1.The appellant filed an application dated 29th November 2022 seeking amongst others, stay of execution of the ruling of the Tax Appeals Tribunal of 11th November 2020 and for leave to file its appeal out of time. The other prayers are substantive prayers which therefore requires that I deal with the prayer for leave to appeal out of time before I can deal with the substance of the appeal. The application is supported by an affidavit sworn by Githinji Muteru, the Managing Director of Packtech Solutions Ltd on 29th November 2022. The applicant also filed written submissions dated 24th May 2023.
2.The respondent opposed the application by way of a replying affidavit sworn by Timothy Momanyi, an officer working in the Debt Enforcement Division of the respondent, on 19th December 2022. The respondent also filed a Notice of Preliminary Objection dated 8th March 2023 and took issue with the fact that the appellant had failed to file a Memorandum of Appeal as contemplated under Rule 3 and Rule 5 of the Tax Appeals Tribunal (Appeals to the High Court) Rules. (hereinafter the Rules).
3.The applicant responded to this submission by denying the allegation and instead stated that it had filed a Memorandum of Appeal. From my perusal of the pleadings and the court record herein, it is not true as submitted by the appellant that there is already a Memorandum of Appeal filed. My understanding is that the appellant admits that the time for filing its appeal has lapsed and thus seeks the court’s intervention to grant it leave to file the appeal out of time by extending the time within which it can file the said Memorandum of Appeal. All that the appellant has filed is a Notice of Appeal dated 25th November 2022.
4.It is for this reason that the Preliminary Objection fails because it puts the cart before the horse. The applicant is seeking leave to file the draft Memorandum of Appeal which is part of the supporting documents accompanying the application of 29th November 2022, outside the permitted time. It is a right that the appellant has by law as I will demonstrate, and for this reason I hold that the appellant is not required to have filed the Memorandum of Appeal. I will now turn my focus on the prayer for leave to file the appeal out of time.
5.The timelines and procedure of filing appeals from the Tribunal is governed by section 32(1) of the Tax Appeals Tribunal Act (TATA). The said provision vests jurisdiction to the court to extend time within which an appellant may file a Notice of Appeal and a Memorandum of Appeal. It provides as follows:
6.Further, rule 3 of the Rules requires that the Memorandum of Appeal should be filed within thirty days, after the date of service of a Notice of Appeal under section 32(1). Rule 4 grants the court discretion to extend the time specified in Rule 3 in respect of the Memorandum of Appeal as follows:
7.This Court has pronounced itself in the case of Commissioner of Domestic Taxes V Kiambu Club Limited & Another, ML HC ITA No. E043 of 2020  eKLR, that the court may grant extension of time prospectively or retrospectively. In Commissioner of Domestic Taxes V Mayfair Insurance Company Ltd, ML HC ITA No. 31 of 2017  eKLR it further held that the court’s powers and discretion to extend time is unlimited but must be exercised judiciously.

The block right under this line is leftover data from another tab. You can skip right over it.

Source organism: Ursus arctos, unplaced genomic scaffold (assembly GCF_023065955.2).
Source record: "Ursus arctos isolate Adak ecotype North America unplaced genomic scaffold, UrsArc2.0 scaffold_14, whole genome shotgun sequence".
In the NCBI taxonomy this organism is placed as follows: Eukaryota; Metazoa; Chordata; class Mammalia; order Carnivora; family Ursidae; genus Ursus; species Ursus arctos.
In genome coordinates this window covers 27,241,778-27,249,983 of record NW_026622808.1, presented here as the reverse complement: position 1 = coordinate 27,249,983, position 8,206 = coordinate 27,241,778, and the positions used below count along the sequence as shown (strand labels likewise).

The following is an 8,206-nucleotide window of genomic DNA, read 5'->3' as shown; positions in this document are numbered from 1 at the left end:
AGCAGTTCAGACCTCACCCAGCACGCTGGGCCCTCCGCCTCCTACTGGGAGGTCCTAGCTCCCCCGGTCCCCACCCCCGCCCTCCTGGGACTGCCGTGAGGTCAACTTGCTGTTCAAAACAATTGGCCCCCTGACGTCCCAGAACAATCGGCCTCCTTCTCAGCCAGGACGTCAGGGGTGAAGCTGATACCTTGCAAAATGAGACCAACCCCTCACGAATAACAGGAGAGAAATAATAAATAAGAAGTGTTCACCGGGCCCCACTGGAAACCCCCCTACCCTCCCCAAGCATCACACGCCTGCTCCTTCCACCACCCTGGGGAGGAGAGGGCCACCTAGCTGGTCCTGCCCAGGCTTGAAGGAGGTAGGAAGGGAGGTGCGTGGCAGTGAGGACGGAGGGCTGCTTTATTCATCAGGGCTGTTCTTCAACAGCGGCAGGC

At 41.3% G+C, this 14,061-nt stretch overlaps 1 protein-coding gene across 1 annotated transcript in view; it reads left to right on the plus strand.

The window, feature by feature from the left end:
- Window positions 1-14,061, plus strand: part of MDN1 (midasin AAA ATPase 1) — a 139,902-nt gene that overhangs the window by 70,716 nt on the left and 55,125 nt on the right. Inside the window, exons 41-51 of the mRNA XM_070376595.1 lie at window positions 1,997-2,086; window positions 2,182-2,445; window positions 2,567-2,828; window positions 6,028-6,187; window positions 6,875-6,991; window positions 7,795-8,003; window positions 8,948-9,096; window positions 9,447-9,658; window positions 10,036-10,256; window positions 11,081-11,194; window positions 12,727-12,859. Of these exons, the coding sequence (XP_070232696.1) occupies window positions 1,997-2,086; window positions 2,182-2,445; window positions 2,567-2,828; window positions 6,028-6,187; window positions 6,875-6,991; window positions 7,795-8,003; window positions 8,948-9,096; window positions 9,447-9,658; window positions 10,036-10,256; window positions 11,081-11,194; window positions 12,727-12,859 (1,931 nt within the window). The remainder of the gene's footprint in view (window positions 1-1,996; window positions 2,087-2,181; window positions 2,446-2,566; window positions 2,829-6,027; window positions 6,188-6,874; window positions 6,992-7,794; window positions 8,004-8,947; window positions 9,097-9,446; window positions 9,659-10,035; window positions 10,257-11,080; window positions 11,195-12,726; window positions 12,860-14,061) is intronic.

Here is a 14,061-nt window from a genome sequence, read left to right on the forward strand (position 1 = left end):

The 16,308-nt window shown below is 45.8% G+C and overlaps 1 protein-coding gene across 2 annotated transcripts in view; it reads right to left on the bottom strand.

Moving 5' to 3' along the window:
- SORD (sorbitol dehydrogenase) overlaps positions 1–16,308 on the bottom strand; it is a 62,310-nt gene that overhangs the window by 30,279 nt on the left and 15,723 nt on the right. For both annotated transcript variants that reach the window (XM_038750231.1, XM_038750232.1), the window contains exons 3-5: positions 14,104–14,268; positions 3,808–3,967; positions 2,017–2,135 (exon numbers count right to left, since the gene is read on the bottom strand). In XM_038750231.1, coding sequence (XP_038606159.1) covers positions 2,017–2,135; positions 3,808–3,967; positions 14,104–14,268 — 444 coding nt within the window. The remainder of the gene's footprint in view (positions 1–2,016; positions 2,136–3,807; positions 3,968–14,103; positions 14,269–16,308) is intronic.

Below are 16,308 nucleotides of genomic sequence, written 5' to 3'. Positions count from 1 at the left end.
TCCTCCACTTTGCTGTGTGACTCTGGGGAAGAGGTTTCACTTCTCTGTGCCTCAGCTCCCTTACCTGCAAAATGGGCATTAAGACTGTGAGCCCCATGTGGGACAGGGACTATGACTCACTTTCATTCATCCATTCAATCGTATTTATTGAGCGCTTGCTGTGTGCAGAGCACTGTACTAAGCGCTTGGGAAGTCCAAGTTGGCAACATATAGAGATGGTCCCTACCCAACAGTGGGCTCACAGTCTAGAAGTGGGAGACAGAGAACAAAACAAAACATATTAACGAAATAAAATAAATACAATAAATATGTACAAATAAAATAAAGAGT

8.Further, the Supreme Court set additional parameters for the courts when faced with an application for extension of time in Nicholas Kiptoo Arap Korir Salat V Independent Electoral and Boundaries Commission & 7 Others,  eKLR. The following underlying principles are also applicable:i.Extension of time is not a right of a party. It is an equitable remedy that is only available to a deserving party at the discretion of the Court;ii.A party who seeks for extension of time has the burden of laying a basis to the satisfaction of the courtiii.Whether the court should exercise the discretion to extend time, is a consideration to be made on a case to case basis;iv.Whether there is a reasonable reason for the delay. The delay should be explained to the satisfaction of the Court;v.Whether there will be any prejudice suffered by the respondents if the extension is granted;vi.Whether the application has been brought without undue delay; andvii.Whether in certain cases, like election petitions, public interest should be a consideration for extending time.”
9.The record shows that the applicant filed an application dated 23rd September 2022 before the Tribunal, seeking leave to file its appeal out of time, against the decision of the Commissioner of 24th September 2021. In declining to allow leave the Tribunal in its ruling delivered on 11th November 2022 noted that:
10.The applicant now seeks to appeal that ruling of the Tribunal and interestingly, despite the Tribunal pointing out that the delay in filing the appeal was inordinate and inexcusable, the applicant has again failed to give any good reason for the delay in filing its appeal against the decision of the Commissioner. The appellant only states that the same was not intentional.
11.A relief such as the one that the applicant seeks is a discretionary relief. It therefore falls on a party to provide sufficient evidence to convince the court that they are deserving of the orders sought. Extension of time is not a tool to aid the indolent upon sudden wake up from slumber and I decline to use it as such. Not a single reason has been provided to this court to beseech it to allow the appeal against the Commissioner. In the absence of any such good reason, I have no choice but to decline the prayer sought.
Determination and final orders
12.For the reasons that I have stated, the application for expansion of time to file a Memorandum of Appeal fails and as such, this Court has no jurisdiction to determine the other prayers in the application as there is no appeal properly before the Court. The application of 29th November 2022 has no merits and is dismissed albeit with no orders as to costs.